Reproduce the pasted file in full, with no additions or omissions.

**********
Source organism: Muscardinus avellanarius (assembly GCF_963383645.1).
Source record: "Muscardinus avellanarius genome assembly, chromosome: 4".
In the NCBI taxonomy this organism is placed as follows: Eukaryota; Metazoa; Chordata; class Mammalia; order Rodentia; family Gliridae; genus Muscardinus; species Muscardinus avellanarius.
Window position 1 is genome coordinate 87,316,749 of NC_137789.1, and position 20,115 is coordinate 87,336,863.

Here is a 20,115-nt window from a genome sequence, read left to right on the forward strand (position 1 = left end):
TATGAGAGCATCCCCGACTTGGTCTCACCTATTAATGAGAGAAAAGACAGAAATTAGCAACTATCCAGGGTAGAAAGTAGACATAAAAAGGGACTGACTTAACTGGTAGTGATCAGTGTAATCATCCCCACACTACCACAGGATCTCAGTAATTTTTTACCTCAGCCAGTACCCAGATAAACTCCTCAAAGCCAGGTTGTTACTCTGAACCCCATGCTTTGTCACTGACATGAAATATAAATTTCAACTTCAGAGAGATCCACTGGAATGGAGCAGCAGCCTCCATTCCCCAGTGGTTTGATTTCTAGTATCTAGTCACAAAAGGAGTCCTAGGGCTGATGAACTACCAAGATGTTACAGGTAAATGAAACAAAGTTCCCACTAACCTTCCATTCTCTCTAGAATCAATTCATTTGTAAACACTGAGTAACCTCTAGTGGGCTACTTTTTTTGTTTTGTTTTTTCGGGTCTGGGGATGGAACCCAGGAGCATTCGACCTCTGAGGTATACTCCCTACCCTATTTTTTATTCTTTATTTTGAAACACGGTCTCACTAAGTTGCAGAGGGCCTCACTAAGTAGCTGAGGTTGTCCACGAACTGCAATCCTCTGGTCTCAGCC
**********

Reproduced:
Source organism: Muscardinus avellanarius (assembly GCF_963383645.1).
Source record: "Muscardinus avellanarius genome assembly, chromosome: 4".
In the NCBI taxonomy this organism is placed as follows: Eukaryota; Metazoa; Chordata; class Mammalia; order Rodentia; family Gliridae; genus Muscardinus; species Muscardinus avellanarius.
Window position 1 is genome coordinate 87,316,749 of NC_137789.1, and position 20,115 is coordinate 87,336,863.

Here is a 20,115-nt window from a genome sequence, read left to right on the forward strand (position 1 = left end):
TATGAGAGCATCCCCGACTTGGTCTCACCTATTAATGAGAGAAAAGACAGAAATTAGCAACTATCCAGGGTAGAAAGTAGACATAAAAAGGGACTGACTTAACTGGTAGTGATCAGTGTAATCATCCCCACACTACCACAGGATCTCAGTAATTTTTTACCTCAGCCAGTACCCAGATAAACTCCTCAAAGCCAGGTTGTTACTCTGAACCCCATGCTTTGTCACTGACATGAAATATAAATTTCAACTTCAGAGAGATCCACTGGAATGGAGCAGCAGCCTCCATTCCCCAGTGGTTTGATTTCTAGTATCTAGTCACAAAAGGAGTCCTAGGGCTGATGAACTACCAAGATGTTACAGGTAAATGAAACAAAGTTCCCACTAACCTTCCATTCTCTCTAGAATCAATTCATTTGTAAACACTGAGTAACCTCTAGTGGGCTACTTTTTTTGTTTTGTTTTTTCGGGTCTGGGGATGGAACCCAGGAGCATTCGACCTCTGAGGTATACTCCCTACCCTATTTTTTATTCTTTATTTTGAAACACGGTCTCACTAAGTTGCAGAGGGCCTCACTAAGTAGCTGAGGTTGTCCACGAACTGCAATCCTCTGGTCTCAGCC